Identification of a new function for the cancer-associated gene PHF6 in the response of our cells to damaged DNA
In this week's issue of the international scientific journal EMBO Reports, a study led by Dr. Daniël Warmerdam (Cancer Center Amsterdam, The Netherlands) and Dr. Veronique Smits (Hospital Universitario de Canarias, Tenerife, Spain), reports the PHF6 protein as a novel factor involved in resuming cell growth after the repair of DNA that was damaged by ionizing radiation. Our genetic material, the DNA, is constantly threatened by processes of the cell itself and a variety of environmental factors, such as irradiation. If left unrepaired, damaged DNA can eventually lead to tumorigenesis, the process of transformation of normal cells into cancer cells.
To study how PHF6 contributes to the response after damaging the DNA, the researchers examined different processes involved in the detection of DNA damage, in the absence of PHF6. For this, they generated cells without the protein, through CRISPR technology. The study shows that cells without PHF6 have more damaged DNA because a critical pathway in the repair of DNA that is damaged by irradiation, called classical non-homologous end joining, is affected. These experiments demonstrate that PHF6 is required for protecting our genetic material by regulating this repair pathway.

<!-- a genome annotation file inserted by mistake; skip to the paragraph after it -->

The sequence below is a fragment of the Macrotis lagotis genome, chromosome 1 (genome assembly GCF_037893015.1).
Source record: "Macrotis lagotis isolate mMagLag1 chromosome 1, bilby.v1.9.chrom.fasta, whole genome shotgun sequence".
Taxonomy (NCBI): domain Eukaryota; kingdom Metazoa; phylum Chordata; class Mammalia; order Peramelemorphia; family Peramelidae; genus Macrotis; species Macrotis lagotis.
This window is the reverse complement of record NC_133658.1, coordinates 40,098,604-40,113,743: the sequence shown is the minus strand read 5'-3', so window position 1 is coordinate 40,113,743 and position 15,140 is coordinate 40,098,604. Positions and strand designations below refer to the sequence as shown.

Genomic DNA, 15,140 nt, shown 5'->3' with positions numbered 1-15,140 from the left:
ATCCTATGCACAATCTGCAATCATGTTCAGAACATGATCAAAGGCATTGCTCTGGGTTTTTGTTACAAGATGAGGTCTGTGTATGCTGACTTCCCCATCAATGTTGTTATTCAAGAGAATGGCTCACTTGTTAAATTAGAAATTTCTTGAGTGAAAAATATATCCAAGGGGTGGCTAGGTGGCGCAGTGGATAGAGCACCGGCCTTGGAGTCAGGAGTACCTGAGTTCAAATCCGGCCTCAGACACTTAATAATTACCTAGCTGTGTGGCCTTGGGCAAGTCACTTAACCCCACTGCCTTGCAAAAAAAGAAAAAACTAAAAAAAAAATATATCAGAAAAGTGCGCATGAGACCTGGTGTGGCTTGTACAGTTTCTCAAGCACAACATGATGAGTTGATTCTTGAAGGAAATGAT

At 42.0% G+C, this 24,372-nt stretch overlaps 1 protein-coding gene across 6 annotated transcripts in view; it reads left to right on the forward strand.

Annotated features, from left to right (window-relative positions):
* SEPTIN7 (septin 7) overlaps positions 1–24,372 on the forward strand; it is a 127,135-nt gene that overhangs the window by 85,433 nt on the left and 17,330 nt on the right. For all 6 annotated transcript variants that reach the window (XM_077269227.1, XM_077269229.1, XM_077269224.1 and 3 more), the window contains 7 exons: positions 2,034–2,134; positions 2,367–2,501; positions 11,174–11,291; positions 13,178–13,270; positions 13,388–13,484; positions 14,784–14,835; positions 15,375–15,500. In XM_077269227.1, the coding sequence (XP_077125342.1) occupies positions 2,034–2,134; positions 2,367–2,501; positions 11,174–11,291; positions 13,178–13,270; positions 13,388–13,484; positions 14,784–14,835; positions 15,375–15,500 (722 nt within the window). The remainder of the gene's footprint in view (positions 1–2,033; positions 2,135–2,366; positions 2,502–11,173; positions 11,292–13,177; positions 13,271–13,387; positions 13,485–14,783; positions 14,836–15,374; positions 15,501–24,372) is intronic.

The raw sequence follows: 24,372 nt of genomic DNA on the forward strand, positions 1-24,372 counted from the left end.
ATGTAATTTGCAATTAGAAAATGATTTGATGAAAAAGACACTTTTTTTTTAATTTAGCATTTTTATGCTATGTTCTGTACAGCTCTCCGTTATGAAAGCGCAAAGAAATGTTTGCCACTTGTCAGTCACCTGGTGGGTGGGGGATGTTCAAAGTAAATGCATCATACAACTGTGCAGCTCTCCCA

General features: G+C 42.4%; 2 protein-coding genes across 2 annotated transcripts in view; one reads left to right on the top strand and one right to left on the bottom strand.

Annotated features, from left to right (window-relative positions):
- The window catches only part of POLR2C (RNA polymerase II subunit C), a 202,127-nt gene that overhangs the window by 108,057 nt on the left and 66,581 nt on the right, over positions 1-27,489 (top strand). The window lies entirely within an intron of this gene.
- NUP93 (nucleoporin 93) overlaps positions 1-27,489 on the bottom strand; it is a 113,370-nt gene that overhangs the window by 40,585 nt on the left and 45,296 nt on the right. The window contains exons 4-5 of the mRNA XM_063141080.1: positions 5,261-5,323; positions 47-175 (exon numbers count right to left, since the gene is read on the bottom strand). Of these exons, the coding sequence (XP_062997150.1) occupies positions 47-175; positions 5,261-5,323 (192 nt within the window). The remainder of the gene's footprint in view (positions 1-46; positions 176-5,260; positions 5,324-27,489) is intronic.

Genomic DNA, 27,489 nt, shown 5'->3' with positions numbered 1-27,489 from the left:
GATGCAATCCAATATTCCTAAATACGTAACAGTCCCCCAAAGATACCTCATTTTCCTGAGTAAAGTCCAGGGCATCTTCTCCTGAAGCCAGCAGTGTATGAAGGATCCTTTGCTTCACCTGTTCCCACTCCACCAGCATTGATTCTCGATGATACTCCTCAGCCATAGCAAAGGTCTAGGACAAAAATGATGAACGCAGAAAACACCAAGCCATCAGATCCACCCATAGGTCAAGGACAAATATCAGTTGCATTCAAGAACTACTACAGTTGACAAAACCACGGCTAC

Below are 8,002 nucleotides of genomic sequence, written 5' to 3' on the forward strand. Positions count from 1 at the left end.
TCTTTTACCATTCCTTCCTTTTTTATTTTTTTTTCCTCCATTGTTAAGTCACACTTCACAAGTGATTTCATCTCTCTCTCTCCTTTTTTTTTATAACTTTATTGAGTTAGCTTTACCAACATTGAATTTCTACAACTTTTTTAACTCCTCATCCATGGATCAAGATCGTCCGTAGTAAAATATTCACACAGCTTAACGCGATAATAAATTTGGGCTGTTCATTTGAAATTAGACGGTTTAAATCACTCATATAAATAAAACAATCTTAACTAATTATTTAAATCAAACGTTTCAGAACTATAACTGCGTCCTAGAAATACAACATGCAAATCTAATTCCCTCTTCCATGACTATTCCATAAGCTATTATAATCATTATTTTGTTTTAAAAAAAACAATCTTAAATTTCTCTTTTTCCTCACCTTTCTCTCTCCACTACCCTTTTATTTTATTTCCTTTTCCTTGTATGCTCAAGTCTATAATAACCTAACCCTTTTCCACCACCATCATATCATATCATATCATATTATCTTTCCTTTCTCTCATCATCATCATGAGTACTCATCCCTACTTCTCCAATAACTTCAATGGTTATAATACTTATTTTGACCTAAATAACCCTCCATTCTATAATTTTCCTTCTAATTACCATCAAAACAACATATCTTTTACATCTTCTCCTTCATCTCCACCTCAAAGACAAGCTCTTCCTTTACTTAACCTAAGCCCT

The gene that encodes for PHF6 was frequently found to be mutated in several forms of leukemia, including T-cell acute lymphoblastic leukemia (T-ALL) and acute myeloid leukemia (AML). The results obtained in this study contribute to our knowledge of the cellular responses to factors that damage our DNA damage, which is critical for understanding how tumor formation takes place and might help in the development of new strategies for the detection and treatment of cancer. PHF6 is also mutated in patients with the Börjeson-Forssman-Lehmann syndrome, which is characterized by intellectual disability, obesity, and abnormal facial features. It remains unclear whether the function of PHF6 in DNA repair is also related to this syndrome.
This work was performed by researchers from the Cancer Center Amsterdam, Unidad de Investigación of the Hospital Universitario de Canarias, Netherlands Cancer Institute and Leiden University Medical Center, and was supported by funding from the Cancer Center Amsterdam; Ministerio de Ciencia, Innovación y Universidades; Agencia Canaria de Investigación, Innovación y Sociedad de la Información del Gobierno De Canarias; European Research Council and Netherlands Organisation for Scientific Research.
Publication: “PHF6 promotes non-homologous end joining and G2 checkpoint recovery”. Daniël O. Warmerdam, Ignacio Alonso-de Vega, Wouter W. Wiegant, Bram van den Broek, Magdalena B. Rother, Rob M.F. Wolthuis, Raimundo Freire, Haico van Attikum, René H. Medema and Veronique A.J. Smits. EMBO Reports, online 29 November 2019, DOI: 10.15252/embr.201948460.